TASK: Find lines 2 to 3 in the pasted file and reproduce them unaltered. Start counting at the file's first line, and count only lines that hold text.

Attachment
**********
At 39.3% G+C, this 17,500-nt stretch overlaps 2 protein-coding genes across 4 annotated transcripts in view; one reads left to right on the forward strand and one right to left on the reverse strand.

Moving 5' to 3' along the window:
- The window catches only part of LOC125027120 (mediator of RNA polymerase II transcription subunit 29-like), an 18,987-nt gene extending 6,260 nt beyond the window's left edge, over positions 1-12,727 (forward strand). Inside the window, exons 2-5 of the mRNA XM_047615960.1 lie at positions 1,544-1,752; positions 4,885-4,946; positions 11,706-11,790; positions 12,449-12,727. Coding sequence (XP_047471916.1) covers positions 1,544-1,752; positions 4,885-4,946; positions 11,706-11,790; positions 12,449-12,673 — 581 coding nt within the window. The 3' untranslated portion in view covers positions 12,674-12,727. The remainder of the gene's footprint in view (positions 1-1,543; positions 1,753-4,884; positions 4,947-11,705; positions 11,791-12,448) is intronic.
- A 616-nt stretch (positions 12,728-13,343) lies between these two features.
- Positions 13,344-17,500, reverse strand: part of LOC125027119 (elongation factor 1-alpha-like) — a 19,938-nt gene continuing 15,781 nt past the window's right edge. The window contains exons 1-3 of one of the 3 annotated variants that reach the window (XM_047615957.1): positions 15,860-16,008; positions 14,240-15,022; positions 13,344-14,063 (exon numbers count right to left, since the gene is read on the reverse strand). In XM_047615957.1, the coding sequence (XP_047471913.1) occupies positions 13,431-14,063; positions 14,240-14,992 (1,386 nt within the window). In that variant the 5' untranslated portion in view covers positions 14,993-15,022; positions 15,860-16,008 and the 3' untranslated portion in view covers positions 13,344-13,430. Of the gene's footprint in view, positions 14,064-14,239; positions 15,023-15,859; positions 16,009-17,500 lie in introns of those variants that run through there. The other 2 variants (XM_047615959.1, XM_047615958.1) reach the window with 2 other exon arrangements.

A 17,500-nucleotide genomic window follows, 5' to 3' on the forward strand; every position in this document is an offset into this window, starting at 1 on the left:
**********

Moving 5' to 3' along the window:
- The window catches only part of LOC125027120 (mediator of RNA polymerase II transcription subunit 29-like), an 18,987-nt gene extending 6,260 nt beyond the window's left edge, over positions 1-12,727 (forward strand). Inside the window, exons 2-5 of the mRNA XM_047615960.1 lie at positions 1,544-1,752; positions 4,885-4,946; positions 11,706-11,790; positions 12,449-12,727. Coding sequence (XP_047471916.1) covers positions 1,544-1,752; positions 4,885-4,946; positions 11,706-11,790; positions 12,449-12,673 — 581 coding nt within the window. The 3' untranslated portion in view covers positions 12,674-12,727. The remainder of the gene's footprint in view (positions 1-1,543; positions 1,753-4,884; positions 4,947-11,705; positions 11,791-12,448) is intronic.